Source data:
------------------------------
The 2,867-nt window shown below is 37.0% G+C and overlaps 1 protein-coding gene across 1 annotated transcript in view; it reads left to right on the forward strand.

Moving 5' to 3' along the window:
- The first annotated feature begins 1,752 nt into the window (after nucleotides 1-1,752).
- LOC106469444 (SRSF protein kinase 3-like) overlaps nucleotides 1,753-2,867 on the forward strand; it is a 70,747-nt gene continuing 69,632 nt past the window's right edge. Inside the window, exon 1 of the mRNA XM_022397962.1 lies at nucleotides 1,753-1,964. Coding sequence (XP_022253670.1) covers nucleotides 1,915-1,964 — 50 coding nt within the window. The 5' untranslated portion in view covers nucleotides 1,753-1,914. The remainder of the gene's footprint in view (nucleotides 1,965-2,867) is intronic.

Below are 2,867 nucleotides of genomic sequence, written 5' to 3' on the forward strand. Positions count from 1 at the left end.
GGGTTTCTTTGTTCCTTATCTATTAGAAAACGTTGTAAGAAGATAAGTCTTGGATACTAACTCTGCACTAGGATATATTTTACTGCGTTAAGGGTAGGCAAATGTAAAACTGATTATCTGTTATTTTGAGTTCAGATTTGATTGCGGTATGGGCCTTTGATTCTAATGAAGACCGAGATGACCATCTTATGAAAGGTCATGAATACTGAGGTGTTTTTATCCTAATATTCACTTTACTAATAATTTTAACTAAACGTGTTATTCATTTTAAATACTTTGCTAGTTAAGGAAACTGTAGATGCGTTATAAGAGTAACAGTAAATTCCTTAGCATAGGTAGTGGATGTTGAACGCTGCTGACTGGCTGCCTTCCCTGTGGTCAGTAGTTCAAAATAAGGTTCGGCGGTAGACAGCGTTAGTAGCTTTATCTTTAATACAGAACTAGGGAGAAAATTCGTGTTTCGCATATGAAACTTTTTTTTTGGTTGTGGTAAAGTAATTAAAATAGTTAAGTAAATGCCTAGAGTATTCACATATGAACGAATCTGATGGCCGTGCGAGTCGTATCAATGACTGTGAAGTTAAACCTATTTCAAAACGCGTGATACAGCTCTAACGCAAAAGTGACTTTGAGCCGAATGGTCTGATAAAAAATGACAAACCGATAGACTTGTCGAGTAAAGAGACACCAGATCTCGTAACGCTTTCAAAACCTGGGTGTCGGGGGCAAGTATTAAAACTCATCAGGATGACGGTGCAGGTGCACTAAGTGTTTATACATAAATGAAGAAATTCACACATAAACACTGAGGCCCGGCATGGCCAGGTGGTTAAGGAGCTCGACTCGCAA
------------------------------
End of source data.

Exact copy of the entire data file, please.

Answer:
The 2,867-nt window shown below is 37.0% G+C and overlaps 1 protein-coding gene across 1 annotated transcript in view; it reads left to right on the forward strand.

Moving 5' to 3' along the window:
- The first annotated feature begins 1,752 nt into the window (after nucleotides 1-1,752).
- LOC106469444 (SRSF protein kinase 3-like) overlaps nucleotides 1,753-2,867 on the forward strand; it is a 70,747-nt gene continuing 69,632 nt past the window's right edge. Inside the window, exon 1 of the mRNA XM_022397962.1 lies at nucleotides 1,753-1,964. Coding sequence (XP_022253670.1) covers nucleotides 1,915-1,964 — 50 coding nt within the window. The 5' untranslated portion in view covers nucleotides 1,753-1,914. The remainder of the gene's footprint in view (nucleotides 1,965-2,867) is intronic.

Below are 2,867 nucleotides of genomic sequence, written 5' to 3' on the forward strand. Positions count from 1 at the left end.
GGGTTTCTTTGTTCCTTATCTATTAGAAAACGTTGTAAGAAGATAAGTCTTGGATACTAACTCTGCACTAGGATATATTTTACTGCGTTAAGGGTAGGCAAATGTAAAACTGATTATCTGTTATTTTGAGTTCAGATTTGATTGCGGTATGGGCCTTTGATTCTAATGAAGACCGAGATGACCATCTTATGAAAGGTCATGAATACTGAGGTGTTTTTATCCTAATATTCACTTTACTAATAATTTTAACTAAACGTGTTATTCATTTTAAATACTTTGCTAGTTAAGGAAACTGTAGATGCGTTATAAGAGTAACAGTAAATTCCTTAGCATAGGTAGTGGATGTTGAACGCTGCTGACTGGCTGCCTTCCCTGTGGTCAGTAGTTCAAAATAAGGTTCGGCGGTAGACAGCGTTAGTAGCTTTATCTTTAATACAGAACTAGGGAGAAAATTCGTGTTTCGCATATGAAACTTTTTTTTTGGTTGTGGTAAAGTAATTAAAATAGTTAAGTAAATGCCTAGAGTATTCACATATGAACGAATCTGATGGCCGTGCGAGTCGTATCAATGACTGTGAAGTTAAACCTATTTCAAAACGCGTGATACAGCTCTAACGCAAAAGTGACTTTGAGCCGAATGGTCTGATAAAAAATGACAAACCGATAGACTTGTCGAGTAAAGAGACACCAGATCTCGTAACGCTTTCAAAACCTGGGTGTCGGGGGCAAGTATTAAAACTCATCAGGATGACGGTGCAGGTGCACTAAGTGTTTATACATAAATGAAGAAATTCACACATAAACACTGAGGCCCGGCATGGCCAGGTGGTTAAGGAGCTCGACTCGCAA